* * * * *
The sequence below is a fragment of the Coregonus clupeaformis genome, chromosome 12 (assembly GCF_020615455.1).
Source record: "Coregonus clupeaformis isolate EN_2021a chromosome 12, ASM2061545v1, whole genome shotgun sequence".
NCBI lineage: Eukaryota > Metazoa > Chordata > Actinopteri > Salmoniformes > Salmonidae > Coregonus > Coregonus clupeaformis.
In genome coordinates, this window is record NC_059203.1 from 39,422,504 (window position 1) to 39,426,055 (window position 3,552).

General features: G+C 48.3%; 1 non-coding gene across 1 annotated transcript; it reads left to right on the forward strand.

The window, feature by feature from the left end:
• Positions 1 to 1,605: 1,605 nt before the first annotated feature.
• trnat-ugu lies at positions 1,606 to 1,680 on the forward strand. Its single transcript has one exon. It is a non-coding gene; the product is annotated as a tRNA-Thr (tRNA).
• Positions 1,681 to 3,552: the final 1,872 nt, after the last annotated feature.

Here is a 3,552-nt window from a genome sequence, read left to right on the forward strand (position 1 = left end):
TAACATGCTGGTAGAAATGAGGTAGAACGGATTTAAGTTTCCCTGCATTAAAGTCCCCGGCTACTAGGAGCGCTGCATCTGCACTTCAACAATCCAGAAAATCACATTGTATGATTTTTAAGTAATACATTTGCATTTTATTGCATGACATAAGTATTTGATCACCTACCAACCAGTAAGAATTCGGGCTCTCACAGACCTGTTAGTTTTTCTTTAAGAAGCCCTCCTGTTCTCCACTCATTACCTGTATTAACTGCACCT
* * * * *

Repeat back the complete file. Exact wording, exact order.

The sequence below is a fragment of the Coregonus clupeaformis genome, chromosome 12 (assembly GCF_020615455.1).
Source record: "Coregonus clupeaformis isolate EN_2021a chromosome 12, ASM2061545v1, whole genome shotgun sequence".
NCBI lineage: Eukaryota > Metazoa > Chordata > Actinopteri > Salmoniformes > Salmonidae > Coregonus > Coregonus clupeaformis.
In genome coordinates, this window is record NC_059203.1 from 39,422,504 (window position 1) to 39,426,055 (window position 3,552).

General features: G+C 48.3%; 1 non-coding gene across 1 annotated transcript; it reads left to right on the forward strand.

The window, feature by feature from the left end:
• Positions 1 to 1,605: 1,605 nt before the first annotated feature.
• trnat-ugu lies at positions 1,606 to 1,680 on the forward strand. Its single transcript has one exon. It is a non-coding gene; the product is annotated as a tRNA-Thr (tRNA).
• Positions 1,681 to 3,552: the final 1,872 nt, after the last annotated feature.

Here is a 3,552-nt window from a genome sequence, read left to right on the forward strand (position 1 = left end):
TAACATGCTGGTAGAAATGAGGTAGAACGGATTTAAGTTTCCCTGCATTAAAGTCCCCGGCTACTAGGAGCGCTGCATCTGCACTTCAACAATCCAGAAAATCACATTGTATGATTTTTAAGTAATACATTTGCATTTTATTGCATGACATAAGTATTTGATCACCTACCAACCAGTAAGAATTCGGGCTCTCACAGACCTGTTAGTTTTTCTTTAAGAAGCCCTCCTGTTCTCCACTCATTACCTGTATTAACTGCACCT